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Thursday, August 21, 2014

Blasting Off To a Great Year!

You made it!  This is the last stop for . . . . . . . . .
I know that you have all heard the saying, "A Picture is Worth a Thousand Words."  This can literally be true when you work with children.  One of my duties is to push into our kindergarten classrooms at the beginning of the year.  I help the teachers start to establish some of the elements of Daily 5.  

Right away, we talk about how reading is so important.  I speak for about 10 seconds before a little one blurts out kindly informs me that they don't know how to read.  Are you nodding your heads?  Has this happened to you?

If you are familiar with "The Sisters," they make a point of teaching these beginning readers that reading the words is only one way to read a book.  There are actually 3 ways to read a book:  Read the words, Read the pictures, Retell the story.  I am going to tell you about one book that I use to model READ THE PICTURES.

I first tell the students that I am going to show them how to read this book, but I am not going to read any words except for the title and author.  There is usually a little one who asks, "How will we know what's going on in the story?"  I usually say something profound like, "Wow, you're right!" or "Good thinking, I wonder that too!"  I end by saying, "Let's just look at the pictures in the story and see what is going on."

As I "read" the book, I basically give a commentary of what the pictures tell me.  I use the words, "I can read here that . . . . . . . ."  I deliberately use the word READ often so they get used to knowing that you can read pictures. 

Below, you can see some of the wonderful illustrations by Molly Bang that lend itself so well to talking about them.  It is very clear what is going on and how Sophie is feeling.

This is a page from the beginning.  You can see here what might have made Sophie angry.  I make sure that I stick with describing the picture.  Often the students are one step ahead of me (not shocking). Our conversations go something like this:
Student - She's mad!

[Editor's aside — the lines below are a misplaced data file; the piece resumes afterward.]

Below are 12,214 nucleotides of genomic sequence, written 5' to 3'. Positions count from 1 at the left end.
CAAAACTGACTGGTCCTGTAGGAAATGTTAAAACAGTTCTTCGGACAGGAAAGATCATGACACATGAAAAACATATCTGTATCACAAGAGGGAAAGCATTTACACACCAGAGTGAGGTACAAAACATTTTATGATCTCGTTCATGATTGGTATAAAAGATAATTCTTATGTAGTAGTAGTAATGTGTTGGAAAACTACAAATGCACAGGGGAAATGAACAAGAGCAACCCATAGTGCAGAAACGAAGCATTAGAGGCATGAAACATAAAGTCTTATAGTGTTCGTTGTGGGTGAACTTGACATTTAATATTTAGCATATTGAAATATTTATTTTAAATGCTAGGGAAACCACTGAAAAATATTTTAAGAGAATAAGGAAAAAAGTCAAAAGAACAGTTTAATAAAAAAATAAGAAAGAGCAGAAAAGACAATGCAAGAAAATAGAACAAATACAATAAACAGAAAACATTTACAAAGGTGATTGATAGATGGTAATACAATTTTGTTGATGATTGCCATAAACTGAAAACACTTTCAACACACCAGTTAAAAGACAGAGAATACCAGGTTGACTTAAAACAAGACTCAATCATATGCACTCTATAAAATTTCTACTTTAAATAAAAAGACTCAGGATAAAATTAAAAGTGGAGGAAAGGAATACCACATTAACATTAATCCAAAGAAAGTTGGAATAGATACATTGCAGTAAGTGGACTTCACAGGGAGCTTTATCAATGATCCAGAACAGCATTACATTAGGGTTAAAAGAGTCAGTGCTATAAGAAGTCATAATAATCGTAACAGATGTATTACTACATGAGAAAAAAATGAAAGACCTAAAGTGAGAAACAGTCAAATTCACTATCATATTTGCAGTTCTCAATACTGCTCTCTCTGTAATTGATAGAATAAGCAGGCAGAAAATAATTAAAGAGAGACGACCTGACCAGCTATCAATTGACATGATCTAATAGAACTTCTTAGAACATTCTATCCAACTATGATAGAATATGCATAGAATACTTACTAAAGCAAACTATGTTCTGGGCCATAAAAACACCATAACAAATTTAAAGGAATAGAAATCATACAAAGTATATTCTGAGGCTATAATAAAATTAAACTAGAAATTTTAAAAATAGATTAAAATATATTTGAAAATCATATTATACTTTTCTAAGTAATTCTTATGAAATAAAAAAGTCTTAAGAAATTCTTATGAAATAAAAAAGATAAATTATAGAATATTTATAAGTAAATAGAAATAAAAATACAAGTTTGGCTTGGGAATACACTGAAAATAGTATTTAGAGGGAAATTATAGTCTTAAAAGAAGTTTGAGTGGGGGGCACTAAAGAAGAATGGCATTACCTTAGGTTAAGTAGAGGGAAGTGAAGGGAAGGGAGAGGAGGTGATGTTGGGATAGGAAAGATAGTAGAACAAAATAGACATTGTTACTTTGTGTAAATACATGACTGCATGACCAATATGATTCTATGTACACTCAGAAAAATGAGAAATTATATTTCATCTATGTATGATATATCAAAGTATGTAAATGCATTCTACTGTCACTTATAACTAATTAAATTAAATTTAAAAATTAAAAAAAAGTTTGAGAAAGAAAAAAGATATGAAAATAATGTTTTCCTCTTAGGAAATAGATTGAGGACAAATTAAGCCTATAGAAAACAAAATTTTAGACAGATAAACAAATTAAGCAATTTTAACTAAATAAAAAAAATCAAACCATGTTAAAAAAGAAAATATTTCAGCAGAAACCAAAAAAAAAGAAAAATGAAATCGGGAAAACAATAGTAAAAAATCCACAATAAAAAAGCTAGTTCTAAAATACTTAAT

Me - Why do you say that?
Student - Look at the way the word coming out of her mouth is written.  It's all pointy!
Me - Very good thinking!  It does look like it is written in an angry way.

And so on goes our conversation through the book.  The illustrations when she is mad are all outlined in red.  As she calms, the outlines turn to orange, then purple.  The pictures are so natural to read that the words are really not necessary to read this book.  Here are some other pictures from the book.

This is a great book to model READ THE PICTURES.  It is also a great book to use for older kids to work on inference skills.

There you have it!  Happy back to School!  I hope your year flies high!  And Remember:

Here is your link back to the beginning of our hop to Andrea at Reading Toward the Stars!  Thanks for stopping by!


  1. Where did you find that quote? What a perfect ending to a fantastic blog hop! I loved each and every post. Such a wealth of knowledge to use during the new year, and the funny thing is that we really didn't duplicate. Each post went in a new direction! Have a wonderful year, Amy!

  2. I love your quote!! Thank you for that. My two little girls have always loved this book. I think because there is so much expression in the illustrations.
    Curious Firsties

  3. Nice post and great literacy connections to a wonderful book! Molly Bang is an incredible author. She has many enjoyable books out there. Thanks for sharing! :)
    Literacy Loving Gals